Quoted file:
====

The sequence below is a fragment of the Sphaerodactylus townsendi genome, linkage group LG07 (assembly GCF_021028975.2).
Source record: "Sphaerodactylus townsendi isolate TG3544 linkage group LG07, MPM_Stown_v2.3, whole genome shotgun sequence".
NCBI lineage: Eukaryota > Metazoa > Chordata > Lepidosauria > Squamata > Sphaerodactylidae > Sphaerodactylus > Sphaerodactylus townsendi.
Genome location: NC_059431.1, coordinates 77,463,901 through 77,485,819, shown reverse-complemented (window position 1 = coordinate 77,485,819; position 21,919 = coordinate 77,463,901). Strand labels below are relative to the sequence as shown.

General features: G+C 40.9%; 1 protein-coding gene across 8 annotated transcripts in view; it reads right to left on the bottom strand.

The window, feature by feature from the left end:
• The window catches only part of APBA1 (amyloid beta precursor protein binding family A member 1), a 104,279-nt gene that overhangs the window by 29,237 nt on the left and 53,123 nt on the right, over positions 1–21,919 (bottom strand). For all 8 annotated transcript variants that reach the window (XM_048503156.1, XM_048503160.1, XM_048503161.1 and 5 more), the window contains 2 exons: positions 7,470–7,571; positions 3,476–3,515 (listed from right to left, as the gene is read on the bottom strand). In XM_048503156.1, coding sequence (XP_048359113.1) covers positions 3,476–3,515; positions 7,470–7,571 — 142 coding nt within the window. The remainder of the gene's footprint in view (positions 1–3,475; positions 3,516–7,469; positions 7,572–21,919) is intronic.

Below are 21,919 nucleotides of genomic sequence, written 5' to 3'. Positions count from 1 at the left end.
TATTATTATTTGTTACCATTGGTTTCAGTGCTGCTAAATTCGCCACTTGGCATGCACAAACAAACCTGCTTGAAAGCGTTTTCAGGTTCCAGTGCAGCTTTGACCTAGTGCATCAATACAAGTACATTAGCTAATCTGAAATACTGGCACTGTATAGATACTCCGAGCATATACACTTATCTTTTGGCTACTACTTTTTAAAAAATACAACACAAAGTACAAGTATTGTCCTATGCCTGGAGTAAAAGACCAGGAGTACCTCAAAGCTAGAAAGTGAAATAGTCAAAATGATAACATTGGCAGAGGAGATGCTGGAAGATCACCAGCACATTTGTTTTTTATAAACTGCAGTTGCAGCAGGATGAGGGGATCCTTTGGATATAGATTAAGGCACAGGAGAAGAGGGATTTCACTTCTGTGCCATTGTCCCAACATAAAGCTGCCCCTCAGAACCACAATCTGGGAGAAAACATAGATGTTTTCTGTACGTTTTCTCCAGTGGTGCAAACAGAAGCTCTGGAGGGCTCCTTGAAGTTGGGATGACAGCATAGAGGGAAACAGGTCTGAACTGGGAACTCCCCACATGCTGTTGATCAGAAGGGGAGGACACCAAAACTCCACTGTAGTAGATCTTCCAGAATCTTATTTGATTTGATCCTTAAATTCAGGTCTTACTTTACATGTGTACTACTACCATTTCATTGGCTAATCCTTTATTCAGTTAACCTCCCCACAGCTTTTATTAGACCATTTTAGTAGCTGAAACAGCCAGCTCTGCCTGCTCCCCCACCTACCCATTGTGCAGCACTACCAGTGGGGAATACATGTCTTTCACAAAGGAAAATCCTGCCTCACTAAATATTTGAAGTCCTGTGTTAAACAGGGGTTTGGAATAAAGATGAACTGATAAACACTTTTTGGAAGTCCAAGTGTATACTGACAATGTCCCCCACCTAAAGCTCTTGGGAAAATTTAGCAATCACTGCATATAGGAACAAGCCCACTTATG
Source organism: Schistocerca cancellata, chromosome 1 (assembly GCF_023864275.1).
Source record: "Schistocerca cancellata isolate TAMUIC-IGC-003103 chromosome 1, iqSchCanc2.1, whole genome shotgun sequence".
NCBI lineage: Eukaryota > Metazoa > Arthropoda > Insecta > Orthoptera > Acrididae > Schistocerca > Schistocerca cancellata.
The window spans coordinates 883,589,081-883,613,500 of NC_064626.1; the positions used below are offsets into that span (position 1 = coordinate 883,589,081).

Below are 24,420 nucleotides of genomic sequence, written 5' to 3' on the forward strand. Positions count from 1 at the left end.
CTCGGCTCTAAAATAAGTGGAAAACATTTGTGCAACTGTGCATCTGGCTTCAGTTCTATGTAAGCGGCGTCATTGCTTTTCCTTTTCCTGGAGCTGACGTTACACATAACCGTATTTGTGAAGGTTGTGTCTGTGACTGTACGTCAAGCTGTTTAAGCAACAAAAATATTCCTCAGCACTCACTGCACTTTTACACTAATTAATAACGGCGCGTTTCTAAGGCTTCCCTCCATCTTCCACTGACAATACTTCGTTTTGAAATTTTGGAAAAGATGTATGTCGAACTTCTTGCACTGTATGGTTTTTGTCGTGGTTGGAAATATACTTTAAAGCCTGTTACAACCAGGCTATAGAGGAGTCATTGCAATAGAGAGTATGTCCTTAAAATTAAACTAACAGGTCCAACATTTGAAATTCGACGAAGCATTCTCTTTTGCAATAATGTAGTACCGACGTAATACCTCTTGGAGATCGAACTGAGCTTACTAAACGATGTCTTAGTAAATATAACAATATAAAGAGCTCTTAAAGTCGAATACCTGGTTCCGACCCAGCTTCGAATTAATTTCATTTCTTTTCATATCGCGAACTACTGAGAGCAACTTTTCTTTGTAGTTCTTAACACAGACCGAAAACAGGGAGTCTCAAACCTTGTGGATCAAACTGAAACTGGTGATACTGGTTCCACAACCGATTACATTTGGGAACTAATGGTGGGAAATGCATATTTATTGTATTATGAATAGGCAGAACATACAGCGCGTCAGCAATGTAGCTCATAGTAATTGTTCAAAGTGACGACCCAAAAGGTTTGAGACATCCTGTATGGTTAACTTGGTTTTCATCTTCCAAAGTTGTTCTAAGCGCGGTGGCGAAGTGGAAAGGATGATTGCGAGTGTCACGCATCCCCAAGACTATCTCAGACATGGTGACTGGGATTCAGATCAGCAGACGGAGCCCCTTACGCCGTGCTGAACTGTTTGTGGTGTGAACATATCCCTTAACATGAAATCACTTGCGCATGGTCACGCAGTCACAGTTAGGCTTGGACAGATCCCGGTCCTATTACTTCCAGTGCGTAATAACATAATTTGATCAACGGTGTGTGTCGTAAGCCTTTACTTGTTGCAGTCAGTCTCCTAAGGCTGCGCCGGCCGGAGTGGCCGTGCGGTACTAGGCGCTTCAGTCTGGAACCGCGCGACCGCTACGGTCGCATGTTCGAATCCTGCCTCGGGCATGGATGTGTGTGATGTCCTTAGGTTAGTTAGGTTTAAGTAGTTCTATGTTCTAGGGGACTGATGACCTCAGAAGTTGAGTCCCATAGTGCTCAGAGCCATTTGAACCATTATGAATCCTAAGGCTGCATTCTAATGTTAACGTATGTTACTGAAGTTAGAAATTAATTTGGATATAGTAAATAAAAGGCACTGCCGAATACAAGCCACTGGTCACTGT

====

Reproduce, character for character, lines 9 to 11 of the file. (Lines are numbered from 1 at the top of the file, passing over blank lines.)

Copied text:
TATTATTATTTGTTACCATTGGTTTCAGTGCTGCTAAATTCGCCACTTGGCATGCACAAACAAACCTGCTTGAAAGCGTTTTCAGGTTCCAGTGCAGCTTTGACCTAGTGCATCAATACAAGTACATTAGCTAATCTGAAATACTGGCACTGTATAGATACTCCGAGCATATACACTTATCTTTTGGCTACTACTTTTTAAAAAATACAACACAAAGTACAAGTATTGTCCTATGCCTGGAGTAAAAGACCAGGAGTACCTCAAAGCTAGAAAGTGAAATAGTCAAAATGATAACATTGGCAGAGGAGATGCTGGAAGATCACCAGCACATTTGTTTTTTATAAACTGCAGTTGCAGCAGGATGAGGGGATCCTTTGGATATAGATTAAGGCACAGGAGAAGAGGGATTTCACTTCTGTGCCATTGTCCCAACATAAAGCTGCCCCTCAGAACCACAATCTGGGAGAAAACATAGATGTTTTCTGTACGTTTTCTCCAGTGGTGCAAACAGAAGCTCTGGAGGGCTCCTTGAAGTTGGGATGACAGCATAGAGGGAAACAGGTCTGAACTGGGAACTCCCCACATGCTGTTGATCAGAAGGGGAGGACACCAAAACTCCACTGTAGTAGATCTTCCAGAATCTTATTTGATTTGATCCTTAAATTCAGGTCTTACTTTACATGTGTACTACTACCATTTCATTGGCTAATCCTTTATTCAGTTAACCTCCCCACAGCTTTTATTAGACCATTTTAGTAGCTGAAACAGCCAGCTCTGCCTGCTCCCCCACCTACCCATTGTGCAGCACTACCAGTGGGGAATACATGTCTTTCACAAAGGAAAATCCTGCCTCACTAAATATTTGAAGTCCTGTGTTAAACAGGGGTTTGGAATAAAGATGAACTGATAAACACTTTTTGGAAGTCCAAGTGTATACTGACAATGTCCCCCACCTAAAGCTCTTGGGAAAATTTAGCAATCACTGCATATAGGAACAAGCCCACTTATG
Source organism: Schistocerca cancellata, chromosome 1 (assembly GCF_023864275.1).
Source record: "Schistocerca cancellata isolate TAMUIC-IGC-003103 chromosome 1, iqSchCanc2.1, whole genome shotgun sequence".